Tue, Apr 22, 2014 - Page 13 News List

Wistron invests in touchscreen panel maker

DIVERSIFICATION:An analyst questioned the PC company’s investment choice, citing the slower-than-expected penetration of touch-enabled panels

By Helen Ku  /  Staff reporter

Computer contract manufacturer Wistron Corp (緯創) yesterday confirmed it had invested US$3 million in a US company that makes tactile touchscreen panels, as the company seeks to diversify its product mix to stay competitive in the post-PC era.

The deal follows Wistron’s announcement in February that it would invest NT$560 million (US$18.5 million) in a Malaysian speaker vendor, Formosa Prosonic Industries Berhad.

“We had invested US$3 million in Tactus Technology Inc,” Wistron chief financial officer Henry Lin (林進財) said in a filing with the Taiwan Stock Exchange.

The statement came after the Chinese-language Economic Daily News reported on Saturday that Wistron invested US$10 million in Tactus to make touch panels.

Lin did not elaborate on why and when Wistron made the investment in Tactus. He said the company would publicize more financial information about its foreign investment plans in the future.

According to the newspaper report, Wistron would offer funds to the Fremont, California-based company for product research and development so as to help the Taiwanese firm gain competitiveness in touchscreen-related business.

Founded in 2008, Tactus develops tactile touchscreens that are mostly used in consumer electronics such as smartphones and tablets. Unlike typical touch-enabled user interfaces for handheld devices, tactile touchscreens feature physical buttons that rise and fall from touch panels based on changes in the interface.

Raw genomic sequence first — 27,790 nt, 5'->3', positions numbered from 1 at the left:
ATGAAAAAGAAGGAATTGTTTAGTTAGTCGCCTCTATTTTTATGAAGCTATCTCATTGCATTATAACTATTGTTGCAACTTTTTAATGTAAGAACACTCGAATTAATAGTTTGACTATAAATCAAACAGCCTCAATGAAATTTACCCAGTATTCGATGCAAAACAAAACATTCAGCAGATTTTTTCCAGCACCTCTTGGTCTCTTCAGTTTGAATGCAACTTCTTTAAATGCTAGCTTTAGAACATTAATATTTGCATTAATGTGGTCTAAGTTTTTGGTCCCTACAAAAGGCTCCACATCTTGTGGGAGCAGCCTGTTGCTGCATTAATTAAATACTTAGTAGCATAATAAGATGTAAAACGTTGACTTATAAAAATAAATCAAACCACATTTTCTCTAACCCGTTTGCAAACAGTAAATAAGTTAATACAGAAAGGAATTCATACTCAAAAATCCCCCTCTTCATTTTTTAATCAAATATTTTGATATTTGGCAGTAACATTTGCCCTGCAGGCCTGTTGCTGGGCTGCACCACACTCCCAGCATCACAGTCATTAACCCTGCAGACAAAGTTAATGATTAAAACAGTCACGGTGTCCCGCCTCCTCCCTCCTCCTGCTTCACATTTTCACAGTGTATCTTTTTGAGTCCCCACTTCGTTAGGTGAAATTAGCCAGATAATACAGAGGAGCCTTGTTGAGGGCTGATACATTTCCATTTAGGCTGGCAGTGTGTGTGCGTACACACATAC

The special design of Tactus’ touch displays is aimed at helping people type correctly on their handsets as if they are using physical keyboards, the US company said on its Web site.

However, Taipei-based Daiwa Securities analyst Steven Tseng (曾緒良) said Wistron’s investment was “a bit risky,” as the flat-panel industry is facing severe pricing competition because of the slower-than-expected penetration of touch-enabled panels.

“Wistron needs to be focused,” Tseng said by telephone.

“It’s not a bad thing to diversify a company’s product portfolio to reduce risks, but Wistron appears to be making too much diversification that may only bring itself more burden than gains,” he said.

Like its bigger domestic rivals Quanta Computer Inc (廣達) and Compal Electronics Inc (仁寶), Wistron aims to improve its profitability as the PC contract manufacturing industry faces consolidation due to weakening demand for PCs. However, it should evaluate if it has misallocated its limited resources, Tseng said.

“The possibility for Wistron to generate return on its investments is a question, in both short and long terms,” Tseng said.

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